info_outline First Fortnight Centre for Creative Therapies
The First Fortnight Centre for Creative therapies was set up in December 2012 as a Genio funded mental health pilot project. From its outset, our service has been accommodated within Crosscare’s Haven House, a long-term homeless accommodation project in Dublin's North inner city. We initially offered art therapy to people experiencing homelessness with severe and enduring mental health conditions (this was based on the NICE guidelines recommendation that art therapy showed alleviation in the negative symptoms of schizophrenia. The homeless population has a higher per capita rate of schizophrenia than the general population) referred by the two homeless mental health teams in Dublin city, but following our initial yearly evaluation we opened referrals to the wider homeless community.
We now accept self-referrals as well as referrals from healthcare and homeless service professionals, our referral form can be downloaded on this website and posted to the address provided.
info_outline Why Creative Therapies and Homelessness?
Our project is aimed specifically at adults in homeless services who endure a legacy of discrimination and stigma.
Many people suffering from long-term and enduring mental health difficulties find it difficult to access a range of services which meet their needs among such services are the creative arts therapies.
First Fortnight aims to create an open discussion and understanding of mental health problems and to challenge prejudice and discrimination through the arts. The Centre for Creative Therapies aims to harness the power of creativity and art in providing a professional, regulated creative therapy service.
info_outline What is Art Psychotherapy?
Art Psychotherapy can be an effective way to express feelings which otherwise might not be communicated.
For some people, it can be difficult to talk about their experiences and it may be helpful to use another way to express what is going on.
Through a trusting relationship with the therapist, the client can explore a complex range of thoughts and feelings in a safe environment.
By talking with the therapist and making artwork the client can begin to explore and to work through their experiences and emotional difficulties which may be impairing their way of life.
Our approach is sensitive to the different transitions clients coming to therapy may experience and the service aims to support clients through such transitions. Our work takes place within established therapeutic boundaries and a professional code of ethics.
info_outline What is Music Therapy?
The ability to appreciate and respond to music is an inborn ability that remains unimpaired by disability, injury or illness. Many people have a strong link to music, whether it be through musical memories or associations. Music is often reported to elicit ‘chills’ or shivers down the spine. From a neural perspective, this represents stimulation of brain regions associated with pleasure/reward or motivation, emotion and arousal. Described as a ‘hotline to emotion,’ music, with the guidance of a trained therapist, has the capacity to create opportunities to explore these emotions (Magee, 2017).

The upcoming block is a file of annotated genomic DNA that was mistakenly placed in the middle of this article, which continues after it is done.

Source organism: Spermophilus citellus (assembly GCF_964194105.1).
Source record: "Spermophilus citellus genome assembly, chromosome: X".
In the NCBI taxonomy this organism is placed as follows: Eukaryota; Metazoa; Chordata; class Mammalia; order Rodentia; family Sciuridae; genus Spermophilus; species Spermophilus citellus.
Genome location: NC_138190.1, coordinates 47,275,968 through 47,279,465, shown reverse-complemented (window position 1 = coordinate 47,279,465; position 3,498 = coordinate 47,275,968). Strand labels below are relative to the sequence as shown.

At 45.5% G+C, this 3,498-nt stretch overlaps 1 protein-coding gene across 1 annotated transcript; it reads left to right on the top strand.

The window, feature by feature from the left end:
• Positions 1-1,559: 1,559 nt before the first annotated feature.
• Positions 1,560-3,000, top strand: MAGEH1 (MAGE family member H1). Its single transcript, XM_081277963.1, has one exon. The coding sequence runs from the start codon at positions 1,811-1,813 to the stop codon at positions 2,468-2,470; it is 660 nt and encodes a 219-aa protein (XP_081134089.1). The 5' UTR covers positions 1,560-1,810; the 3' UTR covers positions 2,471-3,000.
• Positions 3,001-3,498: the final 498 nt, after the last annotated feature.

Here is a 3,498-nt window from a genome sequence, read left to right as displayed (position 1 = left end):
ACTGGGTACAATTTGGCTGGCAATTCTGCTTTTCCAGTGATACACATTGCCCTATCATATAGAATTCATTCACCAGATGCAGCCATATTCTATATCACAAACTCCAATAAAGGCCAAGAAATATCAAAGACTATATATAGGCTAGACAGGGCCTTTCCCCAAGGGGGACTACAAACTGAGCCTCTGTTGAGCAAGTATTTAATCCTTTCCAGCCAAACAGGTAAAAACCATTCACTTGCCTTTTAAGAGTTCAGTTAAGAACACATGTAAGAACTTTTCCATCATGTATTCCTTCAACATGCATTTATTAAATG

Music therapy is an evidence-based profession where the planned and creative use of music-based interventions by an accredited music therapist supports people of all ages to improve, restore or maintain health, functioning and well-being. It seeks to support people with their psychological, emotional, cognitive, physical, communicative and social needs. Brain scans clearly demonstrate that brain activity in response to music is not restricted to any one brain region, but rather activates many regions including those associated with memory, attention, emotional regulation and movement (Thaut & Hoemberg, 2014).
Engaging in listening and playing music is associated with increased dopamine levels. Dopamine has several important functions. It is a chemical messenger that is involved in pleasure, reward, motivation, attention and even body movement. If dopamine levels are low, we will often experience reduced motivation and enthusiasm, but we can naturally boost our dopamine levels by simply listening to familiar and preferred music (Stegemöller, 2014; Sena-Moore, 2013).
Music is an effective way of communicating and can provide an appropriate space for exploring and expressing feelings, emotions and thoughts, some of which may be difficult to put into words. Music therapy provides error-free opportunities for people to engage in goal-directed activities and to work through difficulties they may be experiencing. No prior musical skills or knowledge is necessary to engage in music therapy. A range of musical techniques are used during music therapy sessions, including improvisation, song writing, listening and lyric-analysis, each specifically chosen with the client, to facilitate a particular goal.